Aim: Acute heart failure can be a life-threatening medical condition. Delaying administration of intravenous furosemide (time-to-diuretics) has been postulated to increase mortality, but prior reports have been inconclusive. We aimed to evaluate the association between time-to-diuretics and mortality in the international REPORT-HF registry.
Methods and results: We assessed the association of time-to-diuretics within the first 24 h with in-hospital and 30-day post-discharge mortality in 15 078 patients from seven world regions in the REPORT-HF registry. We further tested for effect modification by baseline mortality risk (ADHERE risk score), left ventricular ejection fraction (LVEF) and region. The median time-to-diuretics was 67 (25th–75th percentiles 17–190) min. Women, patients with more signs and symptoms of heart failure, and patients from Eastern Europe or Southeast Asia had shorter time-to-diuretics. There was no significant association between time-to-diuretics and in-hospital mortality (p > 0.1). The 30-day mortality risk increased linearly with longer time-to-diuretics (administered between hospital arrival and 8 h post-hospital arrival) (p = 0.016). This increase was more significant in patients with a higher ADHERE risk score (pinteraction = 0.008), and not modified by LVEF or geographic region (pinteraction > 0.1 for both).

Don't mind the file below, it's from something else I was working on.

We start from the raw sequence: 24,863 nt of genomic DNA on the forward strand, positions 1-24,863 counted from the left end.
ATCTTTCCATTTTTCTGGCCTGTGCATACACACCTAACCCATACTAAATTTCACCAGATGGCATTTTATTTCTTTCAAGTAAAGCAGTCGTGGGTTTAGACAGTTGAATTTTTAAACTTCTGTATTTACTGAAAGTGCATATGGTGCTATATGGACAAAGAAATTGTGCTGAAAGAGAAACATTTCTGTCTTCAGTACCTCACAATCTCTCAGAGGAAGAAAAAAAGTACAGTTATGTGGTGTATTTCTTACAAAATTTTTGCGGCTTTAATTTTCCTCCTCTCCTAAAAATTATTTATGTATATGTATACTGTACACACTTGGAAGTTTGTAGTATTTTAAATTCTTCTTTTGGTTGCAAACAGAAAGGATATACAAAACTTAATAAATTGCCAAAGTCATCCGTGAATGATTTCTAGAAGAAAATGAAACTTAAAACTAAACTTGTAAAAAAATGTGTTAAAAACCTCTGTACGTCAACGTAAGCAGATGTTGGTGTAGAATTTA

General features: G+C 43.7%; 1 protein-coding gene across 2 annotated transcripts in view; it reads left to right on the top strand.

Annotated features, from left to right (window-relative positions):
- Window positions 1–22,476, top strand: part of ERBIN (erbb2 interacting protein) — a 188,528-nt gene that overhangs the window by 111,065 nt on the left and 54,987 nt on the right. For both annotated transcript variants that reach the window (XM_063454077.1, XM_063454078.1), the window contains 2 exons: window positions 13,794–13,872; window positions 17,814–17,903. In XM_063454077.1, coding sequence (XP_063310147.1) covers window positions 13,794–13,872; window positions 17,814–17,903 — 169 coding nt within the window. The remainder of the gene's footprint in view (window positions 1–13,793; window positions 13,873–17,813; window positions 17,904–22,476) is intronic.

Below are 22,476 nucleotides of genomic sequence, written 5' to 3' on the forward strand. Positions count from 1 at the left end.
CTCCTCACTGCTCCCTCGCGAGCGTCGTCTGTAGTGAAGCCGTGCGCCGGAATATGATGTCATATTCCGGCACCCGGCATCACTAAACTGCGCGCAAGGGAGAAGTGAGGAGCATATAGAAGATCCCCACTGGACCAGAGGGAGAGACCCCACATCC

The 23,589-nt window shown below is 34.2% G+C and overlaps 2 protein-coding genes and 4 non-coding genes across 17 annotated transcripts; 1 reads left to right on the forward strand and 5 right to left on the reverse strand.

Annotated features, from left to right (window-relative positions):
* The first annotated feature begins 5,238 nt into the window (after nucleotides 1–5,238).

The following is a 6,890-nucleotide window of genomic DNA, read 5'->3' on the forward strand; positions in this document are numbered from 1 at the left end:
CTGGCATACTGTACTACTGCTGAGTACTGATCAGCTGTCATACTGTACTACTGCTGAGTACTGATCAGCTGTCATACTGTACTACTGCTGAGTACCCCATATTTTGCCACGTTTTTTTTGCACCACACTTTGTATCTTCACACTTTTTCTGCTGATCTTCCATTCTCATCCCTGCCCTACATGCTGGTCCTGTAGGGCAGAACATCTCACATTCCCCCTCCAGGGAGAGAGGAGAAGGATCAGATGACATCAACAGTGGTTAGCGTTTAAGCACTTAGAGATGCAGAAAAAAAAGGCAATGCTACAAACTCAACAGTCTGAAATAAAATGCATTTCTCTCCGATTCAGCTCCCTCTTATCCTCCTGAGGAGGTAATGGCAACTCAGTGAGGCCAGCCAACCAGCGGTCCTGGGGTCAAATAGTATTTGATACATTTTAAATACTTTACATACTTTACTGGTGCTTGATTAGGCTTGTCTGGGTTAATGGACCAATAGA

Conclusion: In REPORT-HF, longer time-to-diuretics was not associated with higher in-hospital mortality. However, we did found an association with increased 30-day mortality, particularly in high-risk patients, and irrespective of LVEF or geographic region. Clinical Trial Registration: ClinicalTrials.gov Identifier NCT02595814.